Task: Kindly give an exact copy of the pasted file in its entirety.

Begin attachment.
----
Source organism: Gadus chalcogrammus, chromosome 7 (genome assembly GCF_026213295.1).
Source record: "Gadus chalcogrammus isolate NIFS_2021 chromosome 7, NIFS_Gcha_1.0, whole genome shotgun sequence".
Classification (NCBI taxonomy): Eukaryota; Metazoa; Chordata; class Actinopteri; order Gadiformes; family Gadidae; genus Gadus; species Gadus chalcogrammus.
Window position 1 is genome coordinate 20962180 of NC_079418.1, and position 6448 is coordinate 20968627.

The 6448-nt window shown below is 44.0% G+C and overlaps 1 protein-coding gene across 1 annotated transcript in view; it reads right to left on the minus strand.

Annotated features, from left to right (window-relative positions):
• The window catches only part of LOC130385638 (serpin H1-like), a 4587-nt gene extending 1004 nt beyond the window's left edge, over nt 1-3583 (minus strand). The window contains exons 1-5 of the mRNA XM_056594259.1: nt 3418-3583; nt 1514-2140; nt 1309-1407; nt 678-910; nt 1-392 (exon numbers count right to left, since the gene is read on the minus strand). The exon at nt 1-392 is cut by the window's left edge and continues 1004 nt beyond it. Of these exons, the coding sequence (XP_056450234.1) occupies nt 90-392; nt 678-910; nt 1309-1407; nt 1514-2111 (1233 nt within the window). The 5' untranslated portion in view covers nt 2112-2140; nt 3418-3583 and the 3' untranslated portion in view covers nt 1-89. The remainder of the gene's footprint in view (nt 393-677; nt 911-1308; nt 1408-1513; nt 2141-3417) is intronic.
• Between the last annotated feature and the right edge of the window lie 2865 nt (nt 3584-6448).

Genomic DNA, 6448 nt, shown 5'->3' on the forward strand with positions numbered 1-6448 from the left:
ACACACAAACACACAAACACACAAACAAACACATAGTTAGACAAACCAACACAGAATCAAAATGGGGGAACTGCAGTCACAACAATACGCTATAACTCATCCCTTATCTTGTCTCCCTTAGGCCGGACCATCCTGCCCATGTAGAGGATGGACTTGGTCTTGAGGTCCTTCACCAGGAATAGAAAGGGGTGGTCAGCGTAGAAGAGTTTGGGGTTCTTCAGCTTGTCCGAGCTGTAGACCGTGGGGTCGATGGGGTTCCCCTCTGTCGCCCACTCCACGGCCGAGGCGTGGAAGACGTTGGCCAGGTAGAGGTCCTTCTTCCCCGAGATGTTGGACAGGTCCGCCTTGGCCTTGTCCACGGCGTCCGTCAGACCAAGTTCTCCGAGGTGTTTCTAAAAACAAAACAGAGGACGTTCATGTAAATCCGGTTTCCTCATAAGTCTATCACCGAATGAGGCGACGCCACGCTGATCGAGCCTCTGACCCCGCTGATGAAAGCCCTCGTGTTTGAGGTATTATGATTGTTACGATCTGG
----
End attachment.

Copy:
Source organism: Gadus chalcogrammus, chromosome 7 (genome assembly GCF_026213295.1).
Source record: "Gadus chalcogrammus isolate NIFS_2021 chromosome 7, NIFS_Gcha_1.0, whole genome shotgun sequence".
Classification (NCBI taxonomy): Eukaryota; Metazoa; Chordata; class Actinopteri; order Gadiformes; family Gadidae; genus Gadus; species Gadus chalcogrammus.
Window position 1 is genome coordinate 20962180 of NC_079418.1, and position 6448 is coordinate 20968627.

The 6448-nt window shown below is 44.0% G+C and overlaps 1 protein-coding gene across 1 annotated transcript in view; it reads right to left on the minus strand.

Annotated features, from left to right (window-relative positions):
• The window catches only part of LOC130385638 (serpin H1-like), a 4587-nt gene extending 1004 nt beyond the window's left edge, over nt 1-3583 (minus strand). The window contains exons 1-5 of the mRNA XM_056594259.1: nt 3418-3583; nt 1514-2140; nt 1309-1407; nt 678-910; nt 1-392 (exon numbers count right to left, since the gene is read on the minus strand). The exon at nt 1-392 is cut by the window's left edge and continues 1004 nt beyond it. Of these exons, the coding sequence (XP_056450234.1) occupies nt 90-392; nt 678-910; nt 1309-1407; nt 1514-2111 (1233 nt within the window). The 5' untranslated portion in view covers nt 2112-2140; nt 3418-3583 and the 3' untranslated portion in view covers nt 1-89. The remainder of the gene's footprint in view (nt 393-677; nt 911-1308; nt 1408-1513; nt 2141-3417) is intronic.
• Between the last annotated feature and the right edge of the window lie 2865 nt (nt 3584-6448).

Genomic DNA, 6448 nt, shown 5'->3' on the forward strand with positions numbered 1-6448 from the left:
ACACACAAACACACAAACACACAAACAAACACATAGTTAGACAAACCAACACAGAATCAAAATGGGGGAACTGCAGTCACAACAATACGCTATAACTCATCCCTTATCTTGTCTCCCTTAGGCCGGACCATCCTGCCCATGTAGAGGATGGACTTGGTCTTGAGGTCCTTCACCAGGAATAGAAAGGGGTGGTCAGCGTAGAAGAGTTTGGGGTTCTTCAGCTTGTCCGAGCTGTAGACCGTGGGGTCGATGGGGTTCCCCTCTGTCGCCCACTCCACGGCCGAGGCGTGGAAGACGTTGGCCAGGTAGAGGTCCTTCTTCCCCGAGATGTTGGACAGGTCCGCCTTGGCCTTGTCCACGGCGTCCGTCAGACCAAGTTCTCCGAGGTGTTTCTAAAAACAAAACAGAGGACGTTCATGTAAATCCGGTTTCCTCATAAGTCTATCACCGAATGAGGCGACGCCACGCTGATCGAGCCTCTGACCCCGCTGATGAAAGCCCTCGTGTTTGAGGTATTATGATTGTTACGATCTGG